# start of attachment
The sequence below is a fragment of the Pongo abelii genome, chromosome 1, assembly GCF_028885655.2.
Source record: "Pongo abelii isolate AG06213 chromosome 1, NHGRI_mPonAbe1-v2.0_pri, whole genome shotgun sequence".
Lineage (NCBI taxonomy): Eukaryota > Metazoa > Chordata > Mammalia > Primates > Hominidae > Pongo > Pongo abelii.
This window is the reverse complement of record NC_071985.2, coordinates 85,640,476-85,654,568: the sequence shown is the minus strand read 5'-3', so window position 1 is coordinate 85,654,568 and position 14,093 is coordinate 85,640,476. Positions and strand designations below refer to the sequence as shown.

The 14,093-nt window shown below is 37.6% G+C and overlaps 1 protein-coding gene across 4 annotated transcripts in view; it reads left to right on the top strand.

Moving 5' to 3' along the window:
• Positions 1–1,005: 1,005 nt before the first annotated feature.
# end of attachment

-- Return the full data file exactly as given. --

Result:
The sequence below is a fragment of the Pongo abelii genome, chromosome 1, assembly GCF_028885655.2.
Source record: "Pongo abelii isolate AG06213 chromosome 1, NHGRI_mPonAbe1-v2.0_pri, whole genome shotgun sequence".
Lineage (NCBI taxonomy): Eukaryota > Metazoa > Chordata > Mammalia > Primates > Hominidae > Pongo > Pongo abelii.
This window is the reverse complement of record NC_071985.2, coordinates 85,640,476-85,654,568: the sequence shown is the minus strand read 5'-3', so window position 1 is coordinate 85,654,568 and position 14,093 is coordinate 85,640,476. Positions and strand designations below refer to the sequence as shown.

The 14,093-nt window shown below is 37.6% G+C and overlaps 1 protein-coding gene across 4 annotated transcripts in view; it reads left to right on the top strand.

Moving 5' to 3' along the window:
• Positions 1–1,005: 1,005 nt before the first annotated feature.